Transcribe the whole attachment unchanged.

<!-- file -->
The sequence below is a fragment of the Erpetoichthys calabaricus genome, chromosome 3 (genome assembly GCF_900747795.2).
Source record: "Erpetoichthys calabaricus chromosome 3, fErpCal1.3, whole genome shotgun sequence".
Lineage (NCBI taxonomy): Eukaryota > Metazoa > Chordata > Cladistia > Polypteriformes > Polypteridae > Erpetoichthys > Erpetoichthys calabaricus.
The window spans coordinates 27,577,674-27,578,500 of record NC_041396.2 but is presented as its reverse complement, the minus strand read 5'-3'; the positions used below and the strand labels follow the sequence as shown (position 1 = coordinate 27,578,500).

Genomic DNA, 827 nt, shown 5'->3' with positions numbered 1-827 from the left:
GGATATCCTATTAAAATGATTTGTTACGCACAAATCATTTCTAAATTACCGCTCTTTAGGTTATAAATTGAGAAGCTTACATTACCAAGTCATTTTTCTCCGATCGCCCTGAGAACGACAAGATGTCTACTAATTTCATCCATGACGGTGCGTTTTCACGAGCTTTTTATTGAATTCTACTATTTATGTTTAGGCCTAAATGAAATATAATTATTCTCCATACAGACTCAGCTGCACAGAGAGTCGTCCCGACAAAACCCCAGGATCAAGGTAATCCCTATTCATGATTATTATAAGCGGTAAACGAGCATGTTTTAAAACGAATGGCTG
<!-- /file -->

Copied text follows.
The sequence below is a fragment of the Erpetoichthys calabaricus genome, chromosome 3 (genome assembly GCF_900747795.2).
Source record: "Erpetoichthys calabaricus chromosome 3, fErpCal1.3, whole genome shotgun sequence".
Lineage (NCBI taxonomy): Eukaryota > Metazoa > Chordata > Cladistia > Polypteriformes > Polypteridae > Erpetoichthys > Erpetoichthys calabaricus.
The window spans coordinates 27,577,674-27,578,500 of record NC_041396.2 but is presented as its reverse complement, the minus strand read 5'-3'; the positions used below and the strand labels follow the sequence as shown (position 1 = coordinate 27,578,500).

Genomic DNA, 827 nt, shown 5'->3' with positions numbered 1-827 from the left:
GGATATCCTATTAAAATGATTTGTTACGCACAAATCATTTCTAAATTACCGCTCTTTAGGTTATAAATTGAGAAGCTTACATTACCAAGTCATTTTTCTCCGATCGCCCTGAGAACGACAAGATGTCTACTAATTTCATCCATGACGGTGCGTTTTCACGAGCTTTTTATTGAATTCTACTATTTATGTTTAGGCCTAAATGAAATATAATTATTCTCCATACAGACTCAGCTGCACAGAGAGTCGTCCCGACAAAACCCCAGGATCAAGGTAATCCCTATTCATGATTATTATAAGCGGTAAACGAGCATGTTTTAAAACGAATGGCTG